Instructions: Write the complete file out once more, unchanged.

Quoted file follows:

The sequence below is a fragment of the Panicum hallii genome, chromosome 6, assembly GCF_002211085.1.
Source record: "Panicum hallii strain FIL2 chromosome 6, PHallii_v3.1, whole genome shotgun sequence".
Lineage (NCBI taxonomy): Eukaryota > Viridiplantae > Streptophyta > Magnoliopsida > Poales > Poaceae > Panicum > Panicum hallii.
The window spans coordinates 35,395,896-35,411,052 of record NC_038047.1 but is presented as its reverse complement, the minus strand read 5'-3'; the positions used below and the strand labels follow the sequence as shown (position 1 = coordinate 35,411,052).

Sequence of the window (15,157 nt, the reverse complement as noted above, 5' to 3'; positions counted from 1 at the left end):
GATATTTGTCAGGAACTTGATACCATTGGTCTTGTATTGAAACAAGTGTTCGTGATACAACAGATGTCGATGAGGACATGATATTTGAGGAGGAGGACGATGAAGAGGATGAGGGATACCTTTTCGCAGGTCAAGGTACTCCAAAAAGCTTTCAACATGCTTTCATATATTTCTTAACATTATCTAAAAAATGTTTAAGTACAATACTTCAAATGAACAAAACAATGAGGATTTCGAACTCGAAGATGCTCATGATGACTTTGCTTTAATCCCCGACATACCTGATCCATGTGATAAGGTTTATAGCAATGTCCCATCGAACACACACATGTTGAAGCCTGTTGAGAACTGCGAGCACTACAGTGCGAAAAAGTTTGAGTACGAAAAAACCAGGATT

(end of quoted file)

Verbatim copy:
The sequence below is a fragment of the Panicum hallii genome, chromosome 6, assembly GCF_002211085.1.
Source record: "Panicum hallii strain FIL2 chromosome 6, PHallii_v3.1, whole genome shotgun sequence".
Lineage (NCBI taxonomy): Eukaryota > Viridiplantae > Streptophyta > Magnoliopsida > Poales > Poaceae > Panicum > Panicum hallii.
The window spans coordinates 35,395,896-35,411,052 of record NC_038047.1 but is presented as its reverse complement, the minus strand read 5'-3'; the positions used below and the strand labels follow the sequence as shown (position 1 = coordinate 35,411,052).

Sequence of the window (15,157 nt, the reverse complement as noted above, 5' to 3'; positions counted from 1 at the left end):
GATATTTGTCAGGAACTTGATACCATTGGTCTTGTATTGAAACAAGTGTTCGTGATACAACAGATGTCGATGAGGACATGATATTTGAGGAGGAGGACGATGAAGAGGATGAGGGATACCTTTTCGCAGGTCAAGGTACTCCAAAAAGCTTTCAACATGCTTTCATATATTTCTTAACATTATCTAAAAAATGTTTAAGTACAATACTTCAAATGAACAAAACAATGAGGATTTCGAACTCGAAGATGCTCATGATGACTTTGCTTTAATCCCCGACATACCTGATCCATGTGATAAGGTTTATAGCAATGTCCCATCGAACACACACATGTTGAAGCCTGTTGAGAACTGCGAGCACTACAGTGCGAAAAAGTTTGAGTACGAAAAAACCAGGATT